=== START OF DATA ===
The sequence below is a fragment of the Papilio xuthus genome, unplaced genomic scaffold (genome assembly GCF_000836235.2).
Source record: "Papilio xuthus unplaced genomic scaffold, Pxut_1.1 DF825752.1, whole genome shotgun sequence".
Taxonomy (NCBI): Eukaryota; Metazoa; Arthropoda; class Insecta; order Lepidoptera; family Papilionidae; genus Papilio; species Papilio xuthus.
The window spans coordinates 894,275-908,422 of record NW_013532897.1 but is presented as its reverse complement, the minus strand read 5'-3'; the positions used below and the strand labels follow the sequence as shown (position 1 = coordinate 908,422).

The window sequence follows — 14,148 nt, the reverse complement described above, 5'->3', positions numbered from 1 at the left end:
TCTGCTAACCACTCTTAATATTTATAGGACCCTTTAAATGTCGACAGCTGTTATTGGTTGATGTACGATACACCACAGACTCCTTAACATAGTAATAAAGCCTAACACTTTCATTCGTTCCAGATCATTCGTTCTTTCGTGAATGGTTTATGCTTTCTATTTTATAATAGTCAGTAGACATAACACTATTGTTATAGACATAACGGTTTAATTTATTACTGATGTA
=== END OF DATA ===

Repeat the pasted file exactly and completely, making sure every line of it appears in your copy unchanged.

The sequence below is a fragment of the Papilio xuthus genome, unplaced genomic scaffold (genome assembly GCF_000836235.2).
Source record: "Papilio xuthus unplaced genomic scaffold, Pxut_1.1 DF825752.1, whole genome shotgun sequence".
Taxonomy (NCBI): Eukaryota; Metazoa; Arthropoda; class Insecta; order Lepidoptera; family Papilionidae; genus Papilio; species Papilio xuthus.
The window spans coordinates 894,275-908,422 of record NW_013532897.1 but is presented as its reverse complement, the minus strand read 5'-3'; the positions used below and the strand labels follow the sequence as shown (position 1 = coordinate 908,422).

The window sequence follows — 14,148 nt, the reverse complement described above, 5'->3', positions numbered from 1 at the left end:
TCTGCTAACCACTCTTAATATTTATAGGACCCTTTAAATGTCGACAGCTGTTATTGGTTGATGTACGATACACCACAGACTCCTTAACATAGTAATAAAGCCTAACACTTTCATTCGTTCCAGATCATTCGTTCTTTCGTGAATGGTTTATGCTTTCTATTTTATAATAGTCAGTAGACATAACACTATTGTTATAGACATAACGGTTTAATTTATTACTGATGTA